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How a Medication for Opioid Use Disorder Curriculum Translates into Experiences and Internal Medicine Residents' Understanding of Patients with Opioid Use Disorder.

Robles M, Mortazavi L, Vannerson J, Matthias MS. How a Medication for Opioid Use Disorder Curriculum Translates into Experiences and Internal Medicine Residents' Understanding of Patients with Opioid Use Disorder. Teaching and learning in medicine. 2021 May 11; 34(5):514-521.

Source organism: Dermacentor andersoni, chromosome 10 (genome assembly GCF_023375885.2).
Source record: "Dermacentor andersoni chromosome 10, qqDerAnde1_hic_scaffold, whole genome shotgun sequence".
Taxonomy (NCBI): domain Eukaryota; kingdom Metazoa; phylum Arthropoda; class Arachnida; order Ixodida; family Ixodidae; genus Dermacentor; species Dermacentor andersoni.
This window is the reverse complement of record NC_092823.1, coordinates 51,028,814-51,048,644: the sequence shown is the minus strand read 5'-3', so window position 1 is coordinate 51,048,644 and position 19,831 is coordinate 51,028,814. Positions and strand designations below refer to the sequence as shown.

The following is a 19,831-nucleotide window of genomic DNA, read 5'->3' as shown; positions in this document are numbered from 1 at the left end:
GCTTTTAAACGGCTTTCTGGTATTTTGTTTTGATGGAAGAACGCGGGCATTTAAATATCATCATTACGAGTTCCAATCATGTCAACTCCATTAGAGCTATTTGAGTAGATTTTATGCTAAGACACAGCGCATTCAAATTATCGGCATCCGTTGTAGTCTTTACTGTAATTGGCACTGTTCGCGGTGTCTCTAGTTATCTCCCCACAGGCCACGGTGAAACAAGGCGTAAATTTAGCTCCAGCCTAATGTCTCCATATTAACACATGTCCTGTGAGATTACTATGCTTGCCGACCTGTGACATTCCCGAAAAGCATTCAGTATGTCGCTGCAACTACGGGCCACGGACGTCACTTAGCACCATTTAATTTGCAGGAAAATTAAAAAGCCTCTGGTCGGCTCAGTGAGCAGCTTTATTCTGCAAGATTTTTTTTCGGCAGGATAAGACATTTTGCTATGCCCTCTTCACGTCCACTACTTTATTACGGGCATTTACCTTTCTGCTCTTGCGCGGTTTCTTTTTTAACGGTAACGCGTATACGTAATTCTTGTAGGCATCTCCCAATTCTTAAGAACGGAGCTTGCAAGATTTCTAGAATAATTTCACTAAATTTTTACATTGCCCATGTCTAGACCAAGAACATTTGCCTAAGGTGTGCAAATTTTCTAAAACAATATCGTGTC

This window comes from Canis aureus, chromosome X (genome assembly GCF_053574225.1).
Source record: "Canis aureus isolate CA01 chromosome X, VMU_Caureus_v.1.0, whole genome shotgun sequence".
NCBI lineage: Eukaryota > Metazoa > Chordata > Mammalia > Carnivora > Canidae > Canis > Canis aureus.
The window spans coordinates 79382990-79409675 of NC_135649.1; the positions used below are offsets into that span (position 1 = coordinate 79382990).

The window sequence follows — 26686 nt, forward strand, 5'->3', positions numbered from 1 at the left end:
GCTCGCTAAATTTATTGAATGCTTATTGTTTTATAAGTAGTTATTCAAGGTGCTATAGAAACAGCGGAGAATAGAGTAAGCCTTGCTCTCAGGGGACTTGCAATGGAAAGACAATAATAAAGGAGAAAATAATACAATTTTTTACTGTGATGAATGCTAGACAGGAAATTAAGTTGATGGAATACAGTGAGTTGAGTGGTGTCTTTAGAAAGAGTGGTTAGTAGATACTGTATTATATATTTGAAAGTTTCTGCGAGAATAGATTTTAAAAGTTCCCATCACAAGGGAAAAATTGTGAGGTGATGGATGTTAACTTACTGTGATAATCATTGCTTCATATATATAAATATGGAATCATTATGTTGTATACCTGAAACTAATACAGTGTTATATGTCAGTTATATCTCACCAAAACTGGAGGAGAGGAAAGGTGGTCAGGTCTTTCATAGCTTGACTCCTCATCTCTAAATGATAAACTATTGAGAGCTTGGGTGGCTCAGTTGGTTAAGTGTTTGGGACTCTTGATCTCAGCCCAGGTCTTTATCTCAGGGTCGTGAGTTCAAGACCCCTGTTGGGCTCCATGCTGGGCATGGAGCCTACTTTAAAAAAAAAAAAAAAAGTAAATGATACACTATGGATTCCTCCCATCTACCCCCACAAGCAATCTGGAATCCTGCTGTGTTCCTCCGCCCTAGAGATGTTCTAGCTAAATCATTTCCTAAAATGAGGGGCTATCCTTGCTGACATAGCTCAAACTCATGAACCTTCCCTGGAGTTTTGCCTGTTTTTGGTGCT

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PROBLEM: The number of people with an Opioid Use Disorder (OUD) continues to outpace access to associated medication. Ninety-six percent of states report higher rates of OUD than access to medications, and, despite being the standard of care, only 3% of physicians currently prescribe medication for opioid use disorder (MOUD). Prior studies have shown that decreasing barriers, such as a lack of knowledge about MOUD, increased physicians'' willingness to prescribe. However, most internal medicine residency programs do not have a required addiction curriculum. As a result, we created a curriculum and conducted qualitative interviews with residents to better understand experiences with the curriculum. INTERVENTION: In an effort to overcome physician-centered barriers associated with prescribing MOUD, we developed and implemented a week-long curriculum, Addiction Week, for second and third year Internal Medicine Residents at Indiana University School of Medicine in a safety-net clinic. The curriculum included the following: didactics on substance use disorder (SUD), including OUD and alcohol use disorder, and MOUD (mostly buprenorphine), and mostly web-based, peer-reviewed and guideline based readings about addiction, direct observation of addiction counselors, direct discussion with people receiving MOUD, observation of a group therapy session, informal discussion with providers who prescribe MOUD, and, for some residents, observation of a physician prescribing MOUD. After completing the curriculum, the residents participated in an hour long audio-recorded interview to better understand their experiences with the curriculum. CONTEXT: This study was completed at a residency program where residents were not previously exposed to outpatient MOUD prescribing. Due to limited availability of faculty treating patients with MOUD, residents spent the majority of their time shadowing a social worker. IMPACT: Residents described gaining a deeper understanding of OUD by having the opportunity to interact with patients in a stable outpatient setting, which for many led to increased confidence and willingness to prescribe MOUD for people with OUD. LESSONS LEARNED: The greater understanding of addiction and willingness to prescribe MOUD described by residents in this study indicate that this type of curriculum may be a promising way to increase MOUD prescribing. Further studies are needed to evaluate whether this intervention can change prescribing behaviors. Supplemental data for this article is available online at

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